Evolution of cortical folding
Brain size varies in several orders of magnitude between mammalian species, which is mostly the result of a disproportionate difference in size of the cerebral cortex (Finlay & Darlington, 1995). Increased cortical size is largely due to increased surface area (Rakic, 1995), and this is accompanied by cortical folding and fissuring, which in part allow its effective packing within a minimal cranial volume (Welker, 1990; Albert & Huttner, 2015). Based on our previous sections, evolution of cerebral cortex size and topology may be attributable to modifications in the abundance and behavior of cortical progenitor cells (Borrell & Reillo, 2012). Changing the duration of the cell cycle, generating IPCs, and increasing their abundance would augment exponentially the production of neurons and therefore brain size, whereas generating bRGCs would augment cortical surface area and folding (Borrell & Calegari, 2014; Lewitus et al, 2014).
Early gyrification and secondary loss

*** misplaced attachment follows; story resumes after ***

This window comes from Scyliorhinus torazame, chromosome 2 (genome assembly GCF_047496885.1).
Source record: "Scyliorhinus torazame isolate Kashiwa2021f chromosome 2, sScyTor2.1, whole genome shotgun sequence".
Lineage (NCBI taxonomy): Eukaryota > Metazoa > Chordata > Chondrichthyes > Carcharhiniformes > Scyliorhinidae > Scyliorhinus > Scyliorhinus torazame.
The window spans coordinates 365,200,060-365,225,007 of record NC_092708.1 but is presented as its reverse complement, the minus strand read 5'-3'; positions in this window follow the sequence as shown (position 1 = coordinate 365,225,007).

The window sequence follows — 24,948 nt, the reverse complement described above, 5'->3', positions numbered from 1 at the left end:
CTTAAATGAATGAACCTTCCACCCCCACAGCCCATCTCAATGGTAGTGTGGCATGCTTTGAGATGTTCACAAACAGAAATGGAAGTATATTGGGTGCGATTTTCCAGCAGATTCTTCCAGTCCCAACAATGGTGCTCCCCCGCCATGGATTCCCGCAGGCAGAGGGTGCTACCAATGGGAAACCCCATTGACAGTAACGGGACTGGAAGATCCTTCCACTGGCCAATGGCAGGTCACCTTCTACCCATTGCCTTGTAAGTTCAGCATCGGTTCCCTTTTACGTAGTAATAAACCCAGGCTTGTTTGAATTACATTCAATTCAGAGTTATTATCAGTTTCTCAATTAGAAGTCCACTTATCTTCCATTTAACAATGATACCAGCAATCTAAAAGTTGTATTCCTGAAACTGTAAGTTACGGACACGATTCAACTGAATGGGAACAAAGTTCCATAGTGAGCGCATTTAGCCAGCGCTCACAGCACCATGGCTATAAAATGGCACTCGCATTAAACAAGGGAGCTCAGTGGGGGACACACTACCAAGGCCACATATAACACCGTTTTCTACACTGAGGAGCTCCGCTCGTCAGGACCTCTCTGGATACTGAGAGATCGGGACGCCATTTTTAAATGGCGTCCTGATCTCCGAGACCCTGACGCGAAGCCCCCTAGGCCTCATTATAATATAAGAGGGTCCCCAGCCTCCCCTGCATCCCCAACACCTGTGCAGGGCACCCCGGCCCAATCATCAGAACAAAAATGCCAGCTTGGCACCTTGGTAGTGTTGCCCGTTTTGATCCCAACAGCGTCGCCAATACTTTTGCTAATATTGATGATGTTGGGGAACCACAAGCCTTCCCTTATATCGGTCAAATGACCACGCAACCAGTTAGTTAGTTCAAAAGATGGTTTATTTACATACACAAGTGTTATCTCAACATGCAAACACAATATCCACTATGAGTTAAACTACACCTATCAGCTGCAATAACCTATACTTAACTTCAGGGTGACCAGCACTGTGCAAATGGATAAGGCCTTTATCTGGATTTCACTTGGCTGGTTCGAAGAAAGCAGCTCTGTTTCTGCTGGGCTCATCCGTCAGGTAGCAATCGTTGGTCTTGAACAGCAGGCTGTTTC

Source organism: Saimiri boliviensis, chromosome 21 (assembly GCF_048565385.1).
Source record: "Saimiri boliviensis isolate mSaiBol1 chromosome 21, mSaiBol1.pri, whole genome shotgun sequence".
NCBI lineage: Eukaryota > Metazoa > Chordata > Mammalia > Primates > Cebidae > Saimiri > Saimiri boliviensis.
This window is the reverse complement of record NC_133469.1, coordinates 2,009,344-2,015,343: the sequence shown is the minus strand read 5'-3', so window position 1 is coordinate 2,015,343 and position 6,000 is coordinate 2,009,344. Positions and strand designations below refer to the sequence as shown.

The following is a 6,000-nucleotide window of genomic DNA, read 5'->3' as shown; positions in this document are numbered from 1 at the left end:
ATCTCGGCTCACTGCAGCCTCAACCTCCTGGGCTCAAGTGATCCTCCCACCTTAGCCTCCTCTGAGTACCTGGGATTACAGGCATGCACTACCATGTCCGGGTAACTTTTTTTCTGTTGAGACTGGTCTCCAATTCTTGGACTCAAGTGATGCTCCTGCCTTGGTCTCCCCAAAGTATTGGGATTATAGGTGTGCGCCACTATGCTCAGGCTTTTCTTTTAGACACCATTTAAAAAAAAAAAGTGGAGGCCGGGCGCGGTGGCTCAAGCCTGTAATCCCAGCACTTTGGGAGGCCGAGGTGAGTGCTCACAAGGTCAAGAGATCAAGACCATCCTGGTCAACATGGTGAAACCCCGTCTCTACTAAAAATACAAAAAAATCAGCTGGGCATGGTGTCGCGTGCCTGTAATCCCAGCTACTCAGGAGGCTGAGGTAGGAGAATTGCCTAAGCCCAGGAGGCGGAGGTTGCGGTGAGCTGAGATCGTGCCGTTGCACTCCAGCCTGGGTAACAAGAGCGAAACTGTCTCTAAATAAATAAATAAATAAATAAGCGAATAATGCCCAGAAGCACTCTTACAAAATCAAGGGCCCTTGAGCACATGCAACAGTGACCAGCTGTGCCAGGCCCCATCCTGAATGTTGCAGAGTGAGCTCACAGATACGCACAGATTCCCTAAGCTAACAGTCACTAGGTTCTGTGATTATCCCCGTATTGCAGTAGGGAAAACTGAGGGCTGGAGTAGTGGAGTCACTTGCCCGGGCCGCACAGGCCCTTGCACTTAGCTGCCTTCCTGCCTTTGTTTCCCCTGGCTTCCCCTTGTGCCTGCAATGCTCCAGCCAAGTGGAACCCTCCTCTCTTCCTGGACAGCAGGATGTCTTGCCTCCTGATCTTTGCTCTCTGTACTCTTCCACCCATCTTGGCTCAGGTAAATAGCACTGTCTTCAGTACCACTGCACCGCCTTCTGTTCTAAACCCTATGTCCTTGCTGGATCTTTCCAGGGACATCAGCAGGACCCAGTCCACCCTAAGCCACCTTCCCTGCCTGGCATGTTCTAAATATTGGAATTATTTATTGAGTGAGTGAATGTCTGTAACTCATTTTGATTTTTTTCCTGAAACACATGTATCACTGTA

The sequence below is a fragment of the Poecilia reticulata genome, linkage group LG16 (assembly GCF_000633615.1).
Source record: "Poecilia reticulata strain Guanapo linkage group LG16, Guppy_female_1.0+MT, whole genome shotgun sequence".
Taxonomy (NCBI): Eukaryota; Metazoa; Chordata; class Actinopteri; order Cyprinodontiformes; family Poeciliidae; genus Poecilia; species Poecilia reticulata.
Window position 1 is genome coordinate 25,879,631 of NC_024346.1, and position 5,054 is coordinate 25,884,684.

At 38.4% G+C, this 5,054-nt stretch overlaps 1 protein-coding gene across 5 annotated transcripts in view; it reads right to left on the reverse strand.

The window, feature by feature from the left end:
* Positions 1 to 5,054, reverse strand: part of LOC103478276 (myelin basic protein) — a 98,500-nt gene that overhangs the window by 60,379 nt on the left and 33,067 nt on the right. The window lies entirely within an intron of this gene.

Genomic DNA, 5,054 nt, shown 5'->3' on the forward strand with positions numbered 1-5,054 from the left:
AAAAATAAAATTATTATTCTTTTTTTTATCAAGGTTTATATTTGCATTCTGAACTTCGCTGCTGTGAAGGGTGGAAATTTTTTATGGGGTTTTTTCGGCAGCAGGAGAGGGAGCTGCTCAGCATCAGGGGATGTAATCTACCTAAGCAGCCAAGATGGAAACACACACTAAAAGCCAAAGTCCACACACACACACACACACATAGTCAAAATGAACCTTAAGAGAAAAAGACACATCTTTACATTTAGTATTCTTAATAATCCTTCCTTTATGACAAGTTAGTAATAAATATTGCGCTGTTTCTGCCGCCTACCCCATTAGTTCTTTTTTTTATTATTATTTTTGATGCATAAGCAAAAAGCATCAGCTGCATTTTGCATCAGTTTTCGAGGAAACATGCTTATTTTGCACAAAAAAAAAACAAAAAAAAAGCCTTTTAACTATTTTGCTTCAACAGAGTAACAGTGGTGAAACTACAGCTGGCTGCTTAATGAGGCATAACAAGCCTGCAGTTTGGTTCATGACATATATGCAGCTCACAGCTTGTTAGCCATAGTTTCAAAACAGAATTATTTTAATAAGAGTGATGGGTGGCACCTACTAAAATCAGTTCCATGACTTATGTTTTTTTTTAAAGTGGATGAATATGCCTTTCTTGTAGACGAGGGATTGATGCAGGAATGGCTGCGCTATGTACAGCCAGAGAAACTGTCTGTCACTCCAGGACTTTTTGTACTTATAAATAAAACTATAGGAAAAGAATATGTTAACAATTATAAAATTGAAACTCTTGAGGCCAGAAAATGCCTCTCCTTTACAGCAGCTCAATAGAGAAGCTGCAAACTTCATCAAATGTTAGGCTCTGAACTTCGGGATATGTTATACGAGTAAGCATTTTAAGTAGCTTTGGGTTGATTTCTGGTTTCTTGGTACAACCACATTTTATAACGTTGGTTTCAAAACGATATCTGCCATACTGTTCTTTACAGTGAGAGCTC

Classically, the remarkable expansion and folding of the mammalian cerebral cortex along evolution has been viewed as a unidirectional process, where the small and smooth cortex of a primitive ancestor (presumed similar to mouse) gradually evolved to be larger, more complex, and folded, and from there on, it further evolved to have an increasing number of folds, like the human cortex (Kriegstein et al, 2006; Rakic, 2009). However, this view was challenged recently with the hypothesis that gyrencephaly might be an evolutionarily ancient trait, expressed in a common ancestor to all mammals and retained during speciation (Borrell & Reillo, 2012). This hypothesis is based on two facts: a) gyrencephaly develops in species from across mammalian phylogeny, ranging from monotremes and marsupials to ungulates, carnivores, primates, and even rodents, and b) during embryonic development of the cerebral cortex, gyrencephaly differs from lissencephaly in two critical features: subdivision of SVZ into ISVZ and OSVZ and high abundance of basal progenitors (bRGCs and IPCs in ISVZ+OSVZ) that greatly outnumber apical progenitors (aRGCs in VZ; Reillo et al, 2011; Borrell & Reillo, 2012; Kelava et al, 2012; Reillo & Borrell, 2012). Based on these facts, it seems most parsimonious to propose that gyrencephaly emerged in the stem mammal ancestor upon the innovative generation of bRGCs and OSVZ, and these traits were retained along mammalian speciation. This hypothesis of early gyrification was subsequently supported by studies using a phenomic character matrix of living placental orders and fossil species, which conclude that the ancestor of placental mammals was a small gyrencephalic animal (O'Leary et al, 2013). In this scenario, the smooth cortex of lissencephalic mammals (namely rodents and lagomorphs) would have emerged by the simplification, or phenotypic reversal, of gyrencephaly. This reversal may have occurred by reducing the abundance and self‐amplificative capacity of basal neurogenic progenitors and bRGCs, as supported by recent studies (Kelava et al, 2012, 2013; Martinez‐Cerdeno et al, 2012; Borrell & Gotz, 2014; De Juan Romero & Borrell, 2015). There are various examples of phenotypic and genomic reversals documented (Teotonio & Rose, 2001), one of its attributes being the ability to acquire new evolutionary trajectories (Borowsky & Wilkens, 2002). The seeming ability of the mammalian brain to undergo significant phenotypic reversals and change in various directions during evolution may explain the remarkable adaptability of mammals along this process (Kelava et al, 2013).